Géricault's behavior throughout his life was self-destructive, and in 1822 he lost a substantial part of his fortune, forcing him to paint for money for the first time in his life. In his final year, as he was slowly wasting away from the degenerative disease that killed him, Géricault expressed the belief that he had wasted his talents. He executed sketches for history paintings protesting the Inquisition and the African slave trade, part of his lifelong ambition to reinvest large-scale painting with the moral import and relevance to public debate it had had at the end of the eighteenth century, but he was unable to paint the canvases. Though little known to the general public at the time of his death, his life and work quickly became legendary within the nascent Romantic movement. Today he is revered as one of the greatest painters in the French tradition.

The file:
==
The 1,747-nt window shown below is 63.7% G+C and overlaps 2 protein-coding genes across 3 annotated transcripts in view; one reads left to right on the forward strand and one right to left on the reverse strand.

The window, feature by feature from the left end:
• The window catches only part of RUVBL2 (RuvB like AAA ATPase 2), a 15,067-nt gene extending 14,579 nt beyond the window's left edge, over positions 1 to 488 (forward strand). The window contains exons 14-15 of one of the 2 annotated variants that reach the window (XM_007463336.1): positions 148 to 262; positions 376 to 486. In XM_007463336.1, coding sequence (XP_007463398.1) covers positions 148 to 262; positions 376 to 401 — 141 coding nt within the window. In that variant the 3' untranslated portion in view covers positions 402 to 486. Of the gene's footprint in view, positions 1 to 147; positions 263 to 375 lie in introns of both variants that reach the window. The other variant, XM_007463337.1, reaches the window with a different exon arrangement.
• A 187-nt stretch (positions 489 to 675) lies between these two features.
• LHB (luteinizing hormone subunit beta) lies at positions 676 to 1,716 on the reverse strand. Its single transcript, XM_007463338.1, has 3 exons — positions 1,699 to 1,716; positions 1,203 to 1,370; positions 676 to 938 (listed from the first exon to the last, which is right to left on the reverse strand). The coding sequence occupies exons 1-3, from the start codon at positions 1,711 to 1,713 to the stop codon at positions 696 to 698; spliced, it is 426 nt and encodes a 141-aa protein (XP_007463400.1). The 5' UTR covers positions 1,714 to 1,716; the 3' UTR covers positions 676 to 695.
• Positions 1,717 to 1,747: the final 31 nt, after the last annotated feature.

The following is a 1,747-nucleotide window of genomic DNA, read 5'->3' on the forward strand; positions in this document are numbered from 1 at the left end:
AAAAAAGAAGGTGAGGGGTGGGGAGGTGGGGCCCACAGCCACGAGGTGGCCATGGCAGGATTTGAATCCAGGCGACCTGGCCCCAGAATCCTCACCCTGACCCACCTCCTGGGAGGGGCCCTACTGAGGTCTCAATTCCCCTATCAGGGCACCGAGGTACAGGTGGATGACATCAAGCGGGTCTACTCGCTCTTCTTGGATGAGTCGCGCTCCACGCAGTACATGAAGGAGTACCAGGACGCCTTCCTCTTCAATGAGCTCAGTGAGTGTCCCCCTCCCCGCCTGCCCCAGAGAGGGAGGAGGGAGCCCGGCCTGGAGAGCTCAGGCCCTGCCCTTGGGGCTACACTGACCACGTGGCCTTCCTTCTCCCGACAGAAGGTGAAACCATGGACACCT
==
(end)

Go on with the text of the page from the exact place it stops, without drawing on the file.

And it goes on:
Bazin, Germain. Théodore Géricault: Étude critique, documents, et catalogue raisonné. Paris, 1987–1997.
École nationale supérieure des beaux-arts. Géricault: Dessins et estampes des collections de l'École des beaux-arts. Paris, 1997. Catalogue of a major show of Géricualt's prints and drawings with important essays.
Michel, Régis, ed. Géricault. 2 vols. Paris, 1996. Major scholars address various aspects of Géricault's life, art, and legacy.
Réunion des musées nationaux. Géricault. Paris, 1991. Catalogue from the major retrospective exhibition in 1991 with important essays.